One important practical freedom is that LLVM works as a library. With GCC, leveraging the GCC backend, even for an open source project such as XL (http://xlr.sf.net), was a pain. With LLVM, it was dead easy. And then, building a commercial product on top of said open-source project (http://www.taodyne.com) was legally possible, whereas with GCC it would have been challenging to say the least.
In the realm of business presentations, Tao Presentations solved this problem with a 3D dynamic document description language, letting you easily create sophisticated interactive 3D animations and presentations. What if we brought this very innovative platform to the web? What kind of applications would become possible if we improved web browsers in the areas of storytelling, interactivity, 3D or multimedia?"
Link to Original Source
Yes, it's possible to do better. But inventing new models is not easy, and it's an uphill battle.
See page 184 of the Unix Haters Handbook, http://web.mit.edu/~simsong/www/ugh.pdf. That has to be the most obstinate bug in the world.
Helpful comments in the source code:
if (wtype == w_eol)
if (*p2 != '\0')
one of the most common bugs found in makefiles... */
fatal (fstart, _("missing separator%s"),
(cmd_prefix == '\t' && !strneq (line, " ", 8))
? "" : _(" (did you mean TAB instead of 8 spaces?)"));
So they detect it, and they'd rather insult the user. But "no ivory tower", no no, we will just not parse a space when the ATT code only parsed tabs. It's a "makefile bug", not a "make bug". Sure.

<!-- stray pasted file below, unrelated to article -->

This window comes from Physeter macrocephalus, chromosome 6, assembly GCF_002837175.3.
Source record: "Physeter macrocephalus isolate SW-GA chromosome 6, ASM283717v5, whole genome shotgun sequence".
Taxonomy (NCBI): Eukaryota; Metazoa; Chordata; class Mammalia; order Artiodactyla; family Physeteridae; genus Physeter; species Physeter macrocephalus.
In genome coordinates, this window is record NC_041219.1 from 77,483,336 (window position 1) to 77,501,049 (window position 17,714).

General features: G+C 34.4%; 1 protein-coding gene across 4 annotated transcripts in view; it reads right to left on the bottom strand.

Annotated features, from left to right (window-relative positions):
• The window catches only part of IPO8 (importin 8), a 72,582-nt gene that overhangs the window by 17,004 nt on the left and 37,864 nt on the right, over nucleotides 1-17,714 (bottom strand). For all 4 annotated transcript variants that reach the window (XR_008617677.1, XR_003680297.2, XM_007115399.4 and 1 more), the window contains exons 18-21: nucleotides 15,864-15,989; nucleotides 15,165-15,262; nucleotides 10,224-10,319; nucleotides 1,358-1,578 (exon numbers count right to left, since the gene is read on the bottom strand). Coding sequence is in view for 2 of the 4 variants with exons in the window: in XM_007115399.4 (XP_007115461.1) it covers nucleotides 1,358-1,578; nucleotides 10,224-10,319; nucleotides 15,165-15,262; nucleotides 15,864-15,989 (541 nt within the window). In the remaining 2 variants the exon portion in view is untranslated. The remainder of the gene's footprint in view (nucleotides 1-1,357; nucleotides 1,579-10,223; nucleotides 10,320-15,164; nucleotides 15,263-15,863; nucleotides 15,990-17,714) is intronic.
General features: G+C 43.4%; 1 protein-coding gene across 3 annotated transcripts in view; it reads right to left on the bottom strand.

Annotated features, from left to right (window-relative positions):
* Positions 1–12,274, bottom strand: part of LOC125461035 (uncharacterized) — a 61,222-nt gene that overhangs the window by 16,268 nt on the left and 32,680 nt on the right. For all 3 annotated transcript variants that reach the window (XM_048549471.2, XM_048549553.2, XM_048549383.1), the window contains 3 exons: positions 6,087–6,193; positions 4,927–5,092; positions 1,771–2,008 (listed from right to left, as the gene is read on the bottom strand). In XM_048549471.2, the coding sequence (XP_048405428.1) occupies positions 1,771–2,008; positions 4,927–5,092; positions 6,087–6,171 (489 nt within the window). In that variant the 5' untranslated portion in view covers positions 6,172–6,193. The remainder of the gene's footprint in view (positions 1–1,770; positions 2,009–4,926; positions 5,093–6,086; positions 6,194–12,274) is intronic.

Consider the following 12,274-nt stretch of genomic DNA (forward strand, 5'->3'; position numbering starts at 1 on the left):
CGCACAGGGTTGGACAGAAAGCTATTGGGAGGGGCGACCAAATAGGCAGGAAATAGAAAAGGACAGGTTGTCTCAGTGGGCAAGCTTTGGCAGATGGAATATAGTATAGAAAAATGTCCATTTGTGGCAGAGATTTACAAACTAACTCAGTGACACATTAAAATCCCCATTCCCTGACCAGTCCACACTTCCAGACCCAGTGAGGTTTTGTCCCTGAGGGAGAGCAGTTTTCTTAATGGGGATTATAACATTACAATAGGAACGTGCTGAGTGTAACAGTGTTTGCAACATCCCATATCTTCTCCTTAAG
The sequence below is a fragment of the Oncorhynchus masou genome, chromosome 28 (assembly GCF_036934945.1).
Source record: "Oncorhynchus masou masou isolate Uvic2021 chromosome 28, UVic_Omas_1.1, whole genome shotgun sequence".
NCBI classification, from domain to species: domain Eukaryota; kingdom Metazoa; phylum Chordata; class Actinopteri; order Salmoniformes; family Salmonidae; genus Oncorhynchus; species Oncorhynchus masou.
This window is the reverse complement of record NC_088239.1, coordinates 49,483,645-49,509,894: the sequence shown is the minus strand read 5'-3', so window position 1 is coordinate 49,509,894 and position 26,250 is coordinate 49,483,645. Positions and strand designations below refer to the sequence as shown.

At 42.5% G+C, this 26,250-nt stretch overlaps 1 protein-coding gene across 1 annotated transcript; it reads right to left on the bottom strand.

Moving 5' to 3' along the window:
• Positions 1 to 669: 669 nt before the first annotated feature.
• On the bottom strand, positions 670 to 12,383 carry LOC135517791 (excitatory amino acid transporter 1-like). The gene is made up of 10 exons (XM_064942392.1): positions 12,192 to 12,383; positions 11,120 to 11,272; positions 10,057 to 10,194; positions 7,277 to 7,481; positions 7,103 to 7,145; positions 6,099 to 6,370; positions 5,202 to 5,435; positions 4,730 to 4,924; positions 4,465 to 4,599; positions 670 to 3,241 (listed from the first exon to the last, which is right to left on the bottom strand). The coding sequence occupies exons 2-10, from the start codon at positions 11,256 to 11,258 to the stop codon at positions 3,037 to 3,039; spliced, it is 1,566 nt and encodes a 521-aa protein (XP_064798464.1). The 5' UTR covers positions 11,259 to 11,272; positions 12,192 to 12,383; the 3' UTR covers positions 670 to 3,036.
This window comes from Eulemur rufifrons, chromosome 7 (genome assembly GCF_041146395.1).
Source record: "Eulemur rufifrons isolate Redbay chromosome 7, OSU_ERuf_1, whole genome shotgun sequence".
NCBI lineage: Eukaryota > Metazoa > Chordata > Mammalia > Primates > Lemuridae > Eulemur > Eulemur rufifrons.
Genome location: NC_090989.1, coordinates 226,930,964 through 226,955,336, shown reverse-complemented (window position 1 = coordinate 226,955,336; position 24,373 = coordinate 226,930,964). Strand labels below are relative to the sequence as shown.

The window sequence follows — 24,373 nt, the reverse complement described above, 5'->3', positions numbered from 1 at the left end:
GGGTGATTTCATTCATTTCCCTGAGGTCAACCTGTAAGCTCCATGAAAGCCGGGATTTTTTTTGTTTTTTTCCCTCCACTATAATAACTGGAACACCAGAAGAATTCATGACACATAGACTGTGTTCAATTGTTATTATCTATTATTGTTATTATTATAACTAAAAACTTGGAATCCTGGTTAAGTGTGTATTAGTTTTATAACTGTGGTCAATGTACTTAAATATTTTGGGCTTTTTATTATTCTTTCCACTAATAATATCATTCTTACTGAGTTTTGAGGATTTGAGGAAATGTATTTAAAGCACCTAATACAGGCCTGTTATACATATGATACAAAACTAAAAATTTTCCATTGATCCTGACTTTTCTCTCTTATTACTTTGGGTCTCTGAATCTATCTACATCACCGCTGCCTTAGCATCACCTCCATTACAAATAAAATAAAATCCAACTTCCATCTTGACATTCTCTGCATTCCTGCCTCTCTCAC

And for the fun, I just tried to build make. On MacOSX, supposedly some kind of Unix that I head a few folks actually use to build stuff. Could be a prime citizen. OK, no configure out of the box with the git repository. OK. No makefile, obviously. No install script. Bogus information in the INSTALL that tells me to run nonexistent configure. Well, running the magic incantation, aclocal ; autoheader; automake ; autoconf. Still does not work, missing files like config/compile. Running automake --add-missing. Whatever. Still an error where it's looking for po/Makefile.in.in. Huh?
So to build make, I need not just make, but four other utilities and makefile input inputs? WTF?
Make alone was bad enough. But it was not good enough for portability, so autoconf was added. But it did not work so automake was added. But it did not work, so... And now at version 4.0, we have a system here you need half a dozen commands just to build the damn thing, and it still does not build out of the box. Seriously?
This whole archaic build system is doomed. Go cmake.